Grammar for Fiction Writers: Busy Writer's Guides Book (2014)

Part III. Grammar Rules Every Writer Needs to Know and Follow

Chapter 13. Subject-Verb Agreement

One grammar rule that absolutely can’t be broken is proper subject–verb agreement. Basically, this means that the verb form changes based on whether the subject of the sentence is singular or plural. This is nonnegotiable, as improper subject–verb agreement can actually make your writing silly and/or unintelligible.

We’ll start with an example that everyone who speaks English as their first language would get just so you can see what I mean by subject-verb agreement. I’ve italicized the subject and put the verb in bold.

IncorrectThey is happy.

Is they really? They is a plural pronoun, so the verb needs to be plural.

CorrectThey are happy.

Now that you know what I mean when I say subject–verb agreement, we can move on to the ones that even native English speakers bungle.

Incorrect: The number of people at the music festival are growing.

This is a fairly common mistake because we focus on the word people, which is actually the object of the preposition and has no bearing on the correct verb use.

A preposition is put before a noun or pronoun to show the (pro)noun’s relationship to another word in the sentence. So in our example above, of is the preposition that connects number and people. Number of what? Number of people.

To find the subject of a sentence that includes one or more prepositional phrases (the phrases that follow prepositions), just mentally delete the prepositional phrase.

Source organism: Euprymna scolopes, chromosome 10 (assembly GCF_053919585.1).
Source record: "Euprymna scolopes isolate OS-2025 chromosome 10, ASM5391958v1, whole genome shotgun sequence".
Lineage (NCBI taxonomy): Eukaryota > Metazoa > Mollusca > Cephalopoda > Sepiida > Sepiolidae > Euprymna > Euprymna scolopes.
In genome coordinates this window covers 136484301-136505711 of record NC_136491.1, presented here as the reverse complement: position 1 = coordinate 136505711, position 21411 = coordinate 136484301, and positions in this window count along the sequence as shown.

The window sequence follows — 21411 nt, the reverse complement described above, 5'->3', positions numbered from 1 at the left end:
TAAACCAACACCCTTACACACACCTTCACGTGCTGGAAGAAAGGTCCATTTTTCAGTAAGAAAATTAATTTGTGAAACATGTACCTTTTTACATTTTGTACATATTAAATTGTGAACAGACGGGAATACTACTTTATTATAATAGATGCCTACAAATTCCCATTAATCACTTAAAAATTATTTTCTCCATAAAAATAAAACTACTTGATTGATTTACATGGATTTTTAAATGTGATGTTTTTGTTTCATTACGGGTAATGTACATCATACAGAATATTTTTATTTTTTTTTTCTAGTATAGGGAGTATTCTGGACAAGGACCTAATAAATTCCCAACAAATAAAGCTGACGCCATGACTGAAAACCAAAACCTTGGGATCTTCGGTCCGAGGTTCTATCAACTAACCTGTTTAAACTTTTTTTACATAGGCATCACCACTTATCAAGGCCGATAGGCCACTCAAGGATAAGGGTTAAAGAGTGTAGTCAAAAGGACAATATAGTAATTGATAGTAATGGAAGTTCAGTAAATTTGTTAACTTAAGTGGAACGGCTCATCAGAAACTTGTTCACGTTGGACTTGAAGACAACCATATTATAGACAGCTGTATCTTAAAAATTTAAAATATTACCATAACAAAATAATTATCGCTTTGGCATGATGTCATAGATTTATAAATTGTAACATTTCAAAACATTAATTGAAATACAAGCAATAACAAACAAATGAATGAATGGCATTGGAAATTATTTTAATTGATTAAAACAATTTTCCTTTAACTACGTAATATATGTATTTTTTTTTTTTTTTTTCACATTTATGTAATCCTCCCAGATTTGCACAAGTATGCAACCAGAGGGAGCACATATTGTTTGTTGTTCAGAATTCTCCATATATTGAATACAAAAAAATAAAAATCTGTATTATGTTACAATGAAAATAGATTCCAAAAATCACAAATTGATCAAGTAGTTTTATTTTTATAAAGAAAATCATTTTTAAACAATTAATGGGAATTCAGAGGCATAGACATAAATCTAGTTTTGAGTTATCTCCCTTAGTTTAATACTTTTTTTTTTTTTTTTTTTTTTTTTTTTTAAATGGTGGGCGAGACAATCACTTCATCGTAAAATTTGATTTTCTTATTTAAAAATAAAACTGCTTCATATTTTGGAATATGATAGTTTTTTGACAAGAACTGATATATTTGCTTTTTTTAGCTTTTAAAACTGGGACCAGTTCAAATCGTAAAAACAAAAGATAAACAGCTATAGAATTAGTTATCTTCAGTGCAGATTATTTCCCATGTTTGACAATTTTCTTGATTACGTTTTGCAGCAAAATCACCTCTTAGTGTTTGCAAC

Think of it this way. Your sentence is like an ice cream sundae. The base sentence is the ice cream. Everything else is nuts and whip cream and hot fudge. When someone asks you what type of ice cream you have, they want to know the flavor of the ice cream, not all the other stuff. To see what flavor of ice cream you have, you need to strip away everything that’s not ice cream.

So let’s go back to our original example.

Incorrect: The number of people at the music festival are growing.

If you’re still confused about how to figure out what’s the subject and what’s the prepositional phrase, try deleting both.

The people at the music festival are growing.

Umm, unless the people are all children or they’re eating Alice in Wonderland’s growth cake, that’s probably not what you mean.

Let’s try again.

The number at the music festival is growing.

We still have to ask ourselves number of what? But that’s where we can answer of people.

Correct: The number of people at the music festival is growing.

Let’s look at another, more complex, example of this.

The number of members of Congress with a good approval rating is low.

In the sentence above, we actually have three prepositional phrases: of membersof Congress, and with a good approval rating. If we mentally delete these, we’re left with “The number is low.”

How do we know those are the prepositional phrases?

They all describe another word in the sentence.

The number of what? Of members.

Members of what? Of Congress.

What type of members of Congress? The ones with a good approval rating.

So all that can go, leaving us with…

The number is low.

This is a very important aspect of writing, for both fiction and nonfiction, and not using correct subject–verb agreement can result in people putting down your work and never picking up anything else you ever write.

And here’s another reason it’s important. If you want to write a character whose first language isn’t English, a subtle way to make their dialogue unique is to give them problems with subject-verb agreement. Many people who speak English as a second language struggle with subject-verb agreement even in simple sentences. When you understand it, you can play with it in a character that doesn’t.